ABSTRACT: AIMS: To evaluate risk of hospitalization due to cardiovascular disease (CVD) and repeat coronary angiography (CAG) in stable angina pectoris (SAP) with no obstructive coronary artery disease (CAD) versus obstructive CAD, and asymptomatic reference individuals. METHODS AND RESULTS: We followed 11,223 patients with no prior CVD having a first-time CAG in 1998-2009 due to SAP symptoms and 5,695 asymptomatic reference individuals from the Copenhagen City Heart Study through registry linkage for 7.8 years (median). In recurrent event survival analysis, patients with SAP had 3-4-fold higher risk of hospitalization for CVD irrespective of CAG findings and cardiovascular comorbidity. Multivariable adjusted hazard ratios(95%CI) for patients with angiographically normal coronary arteries was 3.0(2.5-3.5), for angiographically diffuse non-obstructive CAD 3.9(3.3-4.6) and for 1-3-vessel disease 3.6-4.1(range)(all P<0.001). Mean accumulated hospitalization time was 3.5(3.0-4.0)(days/10 years follow-up) in reference individuals and 4.5(3.8-5.2)/7.0(5.4-8.6)/6.7(5.2-8.1)/6.1(5.2-7.4)/8.6(6.6-10.7) in patients with angiographically normal coronary arteries/angiographically diffuse non-obstructive CAD/1-, 2-, and 3-vessel disease, respectively (all P<0.05, age-adjusted). SAP symptoms predicted repeat CAG with multivariable adjusted hazard ratios for patients with angiographically normal coronary arteries being 2.3(1.9-2.9), for angiographically diffuse non-obstructive CAD 5.5(4.4-6.8) and for obstructive CAD 6.6-9.4(range)(all P<0.001). CONCLUSIONS: Patients with SAP symptoms and angiographically normal coronary arteries or angiographically diffuse non-obstructive CAD suffer from considerably greater CVD burdens in terms of hospitalization for CVD and repeat CAG compared with asymptomatic reference individuals even after adjustment for cardiac risk factors and exclusion of cardiovascular comorbidity as cause. Contrary to common perception, excluding obstructive CAD by CAG in such patients does not ensure a benign cardiovascular prognosis.

17 Article Coronary flow reserve predicts cardiopulmonary fitness in patients with coronary artery disease independently of systolic and diastolic function. 2014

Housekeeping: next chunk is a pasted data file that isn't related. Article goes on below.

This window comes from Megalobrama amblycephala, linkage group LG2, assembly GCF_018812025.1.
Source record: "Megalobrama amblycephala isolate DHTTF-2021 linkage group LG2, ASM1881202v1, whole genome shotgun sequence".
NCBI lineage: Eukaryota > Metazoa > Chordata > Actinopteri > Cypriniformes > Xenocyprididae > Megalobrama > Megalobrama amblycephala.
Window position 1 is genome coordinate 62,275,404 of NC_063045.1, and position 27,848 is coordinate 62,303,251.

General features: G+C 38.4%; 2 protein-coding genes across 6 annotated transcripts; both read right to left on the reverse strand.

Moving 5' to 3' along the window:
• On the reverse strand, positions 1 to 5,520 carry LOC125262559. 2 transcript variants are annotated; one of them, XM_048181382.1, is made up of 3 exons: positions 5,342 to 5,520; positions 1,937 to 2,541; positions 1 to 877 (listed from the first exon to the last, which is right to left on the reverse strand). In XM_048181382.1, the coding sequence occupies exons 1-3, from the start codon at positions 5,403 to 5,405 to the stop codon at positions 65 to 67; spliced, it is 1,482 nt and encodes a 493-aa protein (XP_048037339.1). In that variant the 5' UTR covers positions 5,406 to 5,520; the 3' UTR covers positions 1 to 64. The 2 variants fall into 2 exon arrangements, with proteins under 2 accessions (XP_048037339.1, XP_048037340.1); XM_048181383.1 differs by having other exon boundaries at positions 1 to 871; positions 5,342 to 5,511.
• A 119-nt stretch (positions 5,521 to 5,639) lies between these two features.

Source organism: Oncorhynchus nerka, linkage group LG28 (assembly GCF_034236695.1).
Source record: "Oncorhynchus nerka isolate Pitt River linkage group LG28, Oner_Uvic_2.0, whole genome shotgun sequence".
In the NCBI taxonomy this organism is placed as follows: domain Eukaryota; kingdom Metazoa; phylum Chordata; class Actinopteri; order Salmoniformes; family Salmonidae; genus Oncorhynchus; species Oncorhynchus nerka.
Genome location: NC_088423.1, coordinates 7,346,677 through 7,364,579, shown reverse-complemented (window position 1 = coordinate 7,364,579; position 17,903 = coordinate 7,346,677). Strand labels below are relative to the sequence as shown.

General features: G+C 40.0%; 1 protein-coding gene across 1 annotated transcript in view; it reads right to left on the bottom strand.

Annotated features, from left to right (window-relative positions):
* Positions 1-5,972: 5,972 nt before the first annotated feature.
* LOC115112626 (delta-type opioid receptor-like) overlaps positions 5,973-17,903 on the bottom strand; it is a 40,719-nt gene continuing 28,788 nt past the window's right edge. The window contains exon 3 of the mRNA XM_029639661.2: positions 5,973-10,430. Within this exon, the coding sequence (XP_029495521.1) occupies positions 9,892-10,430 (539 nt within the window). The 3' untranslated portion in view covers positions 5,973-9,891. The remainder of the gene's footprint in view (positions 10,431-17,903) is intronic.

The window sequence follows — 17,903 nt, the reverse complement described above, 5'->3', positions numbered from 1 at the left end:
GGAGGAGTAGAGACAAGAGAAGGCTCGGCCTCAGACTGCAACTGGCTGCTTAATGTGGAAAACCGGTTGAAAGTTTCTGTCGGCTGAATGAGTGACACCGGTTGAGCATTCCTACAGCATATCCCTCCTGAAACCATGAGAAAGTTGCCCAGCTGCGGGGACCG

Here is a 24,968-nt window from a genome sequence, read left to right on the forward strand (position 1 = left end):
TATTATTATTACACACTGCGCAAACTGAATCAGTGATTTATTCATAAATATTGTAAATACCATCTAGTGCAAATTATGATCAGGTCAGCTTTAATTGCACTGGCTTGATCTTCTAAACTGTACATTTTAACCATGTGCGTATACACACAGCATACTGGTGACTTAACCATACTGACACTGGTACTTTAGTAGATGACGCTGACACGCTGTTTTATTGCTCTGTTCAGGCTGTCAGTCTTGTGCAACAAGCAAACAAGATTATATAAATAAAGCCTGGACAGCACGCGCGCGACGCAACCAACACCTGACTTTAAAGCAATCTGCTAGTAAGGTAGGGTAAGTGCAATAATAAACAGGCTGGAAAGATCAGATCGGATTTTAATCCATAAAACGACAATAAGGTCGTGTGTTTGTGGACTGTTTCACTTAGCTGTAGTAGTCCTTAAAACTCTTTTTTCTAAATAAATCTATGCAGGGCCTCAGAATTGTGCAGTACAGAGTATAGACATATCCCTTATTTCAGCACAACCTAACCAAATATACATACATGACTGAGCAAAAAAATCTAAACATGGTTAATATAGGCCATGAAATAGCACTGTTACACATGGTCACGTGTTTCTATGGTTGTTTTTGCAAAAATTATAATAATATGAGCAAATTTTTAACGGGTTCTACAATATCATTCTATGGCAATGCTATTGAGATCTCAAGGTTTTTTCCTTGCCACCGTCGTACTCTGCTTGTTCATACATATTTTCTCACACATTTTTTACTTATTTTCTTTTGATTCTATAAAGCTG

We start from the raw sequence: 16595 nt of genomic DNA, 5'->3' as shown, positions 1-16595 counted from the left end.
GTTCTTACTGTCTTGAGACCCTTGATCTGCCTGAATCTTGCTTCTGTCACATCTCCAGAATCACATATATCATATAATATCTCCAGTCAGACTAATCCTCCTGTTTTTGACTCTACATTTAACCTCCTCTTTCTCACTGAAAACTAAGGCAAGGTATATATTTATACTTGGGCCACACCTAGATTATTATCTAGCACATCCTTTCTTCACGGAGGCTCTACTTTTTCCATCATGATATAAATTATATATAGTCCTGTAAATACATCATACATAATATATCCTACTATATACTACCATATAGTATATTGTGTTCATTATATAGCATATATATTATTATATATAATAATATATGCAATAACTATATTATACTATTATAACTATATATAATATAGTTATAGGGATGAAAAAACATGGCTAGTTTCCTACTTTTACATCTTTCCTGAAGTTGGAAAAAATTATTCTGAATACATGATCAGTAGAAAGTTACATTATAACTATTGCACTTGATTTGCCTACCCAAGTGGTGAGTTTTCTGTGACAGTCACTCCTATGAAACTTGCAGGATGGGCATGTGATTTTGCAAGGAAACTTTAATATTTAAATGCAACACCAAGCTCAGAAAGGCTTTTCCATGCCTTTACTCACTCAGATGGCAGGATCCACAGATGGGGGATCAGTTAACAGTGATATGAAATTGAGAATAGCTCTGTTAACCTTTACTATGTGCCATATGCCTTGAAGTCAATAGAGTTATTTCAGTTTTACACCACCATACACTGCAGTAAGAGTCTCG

Snoer, Martin / Olsen, Rasmus Huan / Monk-Hansen, Tea / Pedersen, Lene Roerholm / Haugaard, Steen B / Dela, Flemming / Prescott, Eva. ·Department of Cardiology, Bispebjerg University Hospital, Copenhagen, Denmark. ·Echocardiography · Pubmed #24299009.

ABSTRACT: AIMS: Despite revascularization and optimal medical treatment, patients with coronary artery disease (CAD) have reduced exercise capacity. In the absence of coronary artery stenosis, coronary flow reserve (CFR) is a measure of coronary microvascular function, and a marker of future poor outcome in CAD patients. The aim of this study was to examine the relationship among CFR, systolic and diastolic function, peripheral vascular function, and cardiopulmonary fitness in CAD patients. METHODS AND RESULTS: Forty patients with median left ventricular ejection fraction (LVEF) 49 (interquartile 46-55) with documented CAD without significant left anterior descending artery (LAD) stenosis underwent cardiorespiratory exercise test with measurement of VO2 peak, digital measurement of endothelial function and arterial stiffness, and an echocardiography with measurement of LVEF using the biplane Simpson model, mitral early (E) and late (A) inflow velocities, and tissue Doppler diastolic (e') and systolic (s') velocities. Peak coronary flow velocity (CFV) was measured in the LAD using pulse-wave Doppler. CFR was calculated as the ratio between peak CFV at rest and during vasodilator stress. Median CFR was 2.22 (1.90-2.62) and VO2 peak was 21.8 (17.6-25.5). VO2 peak correlated significantly with CFR (r = 0.57, P < 0.001), E/e' (r = -0.35, P = 0.04), and s' (r = 0.41, P = 0.01) and with LVEF (r = 0.35, P = 0.03). CFR remained independently associated with VO2 peak after adjustment for systolic and diastolic function. CONCLUSIONS: Coronary flow reserve measured noninvasively predicts cardiopulmonary fitness independently of resting systolic and diastolic function in CAD patients, indicating that cardiac output during maximal exercise is dependent on the ability of the coronary circulation to adapt to the higher metabolic demands of the myocardium.

18 Article Copenhagen study of overweight patients with coronary artery disease undergoing low energy diet or interval training: the randomized CUT-IT trial protocol. 2013